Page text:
He stands one inch taller than Wilkinson at 6’4.”
Fans should be as excited about Adesanya’s debut as they were about Gokhan Saki’s. Adesanya may not have quite the list of accomplishments “The Rebel” does, but unlike the Turkish slugger, he’s in his athletic prime at 28. It also helps that he’s a joy to watch, packing the sort of fluid and destructive attack his nickname suggests.
Wilkinson is a fairly solid wrestler, which is worth keeping an eye on after another striking prodigy in Muslim Salikhov got wrecked on the mat, but Adesanya’s got good hips and a knack for throws in the clinch. After the way Wilkinson struggled to manhandle a blown-up Welterweight in Bahadurzada, I don’t see him shutting down Izzy. Adesanya wears him down at range before polishing him off once he’s good and tired.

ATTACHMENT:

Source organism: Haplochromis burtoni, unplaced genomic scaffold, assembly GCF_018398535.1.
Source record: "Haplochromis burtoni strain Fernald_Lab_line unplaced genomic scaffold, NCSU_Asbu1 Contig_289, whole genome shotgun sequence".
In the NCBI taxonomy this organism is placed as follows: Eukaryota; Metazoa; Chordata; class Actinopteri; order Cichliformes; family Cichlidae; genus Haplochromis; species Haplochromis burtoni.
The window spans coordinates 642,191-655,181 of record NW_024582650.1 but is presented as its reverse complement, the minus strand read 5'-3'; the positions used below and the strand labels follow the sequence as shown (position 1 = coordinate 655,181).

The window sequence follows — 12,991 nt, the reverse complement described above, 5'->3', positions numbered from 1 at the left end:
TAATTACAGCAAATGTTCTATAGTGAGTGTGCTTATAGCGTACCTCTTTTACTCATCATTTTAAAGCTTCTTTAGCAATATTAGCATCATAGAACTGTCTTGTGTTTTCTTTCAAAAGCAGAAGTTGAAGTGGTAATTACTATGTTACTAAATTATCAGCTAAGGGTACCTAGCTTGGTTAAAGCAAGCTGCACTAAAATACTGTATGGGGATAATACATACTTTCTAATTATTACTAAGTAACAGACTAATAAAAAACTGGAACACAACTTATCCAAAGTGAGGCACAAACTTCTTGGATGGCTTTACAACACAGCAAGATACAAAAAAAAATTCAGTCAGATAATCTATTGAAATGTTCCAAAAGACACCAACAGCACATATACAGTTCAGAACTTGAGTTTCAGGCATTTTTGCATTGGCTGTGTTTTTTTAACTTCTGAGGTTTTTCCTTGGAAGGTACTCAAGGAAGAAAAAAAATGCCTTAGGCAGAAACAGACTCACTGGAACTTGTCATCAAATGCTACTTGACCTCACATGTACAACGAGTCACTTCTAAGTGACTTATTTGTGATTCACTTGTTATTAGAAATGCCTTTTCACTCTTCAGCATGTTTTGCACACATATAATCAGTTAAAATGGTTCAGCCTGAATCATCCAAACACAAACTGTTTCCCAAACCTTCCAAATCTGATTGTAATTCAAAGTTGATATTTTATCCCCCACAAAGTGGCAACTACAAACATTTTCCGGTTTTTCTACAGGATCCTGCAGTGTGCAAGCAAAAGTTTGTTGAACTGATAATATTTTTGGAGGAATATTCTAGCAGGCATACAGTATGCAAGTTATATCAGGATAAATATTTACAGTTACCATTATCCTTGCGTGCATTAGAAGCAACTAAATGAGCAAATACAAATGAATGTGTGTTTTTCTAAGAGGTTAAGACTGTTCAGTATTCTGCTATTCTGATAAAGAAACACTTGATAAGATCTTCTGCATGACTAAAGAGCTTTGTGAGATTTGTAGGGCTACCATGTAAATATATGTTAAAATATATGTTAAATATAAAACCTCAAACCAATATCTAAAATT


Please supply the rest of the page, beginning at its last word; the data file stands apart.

Prediction: Adesanya via second-round technical knockout
145 lbs.: Alexander Volkanovski vs. Jeremy Kennedy
Despite standing a mere 5’6,” Alexander Volkanovski (16-1) has emerged as a Featherweight prospect worth watching during his three-fight Octagon tenure. The former Australian FC champ brutalized both Yusuke Kasuya and Mizuto Hirota before outclassing New Zealand’s Shane Young on UFC’s last venture to “The Land Down Under.”
Nine of his 12 professional finishes have come by form of knockout.
Jeremy Kennedy (11-0) — who has had fights with the likes of Josh Emmett and Mirsad Bektic fall through — has used dominant wrestling to put together a three-fight win streak in the competitive Featherweight division. His victims include inaugural The Ultimate Fighter: “Brazil” winner Rony “Jason” and Kyle Bochniak, who was last seen beating prospect Brandon Davis.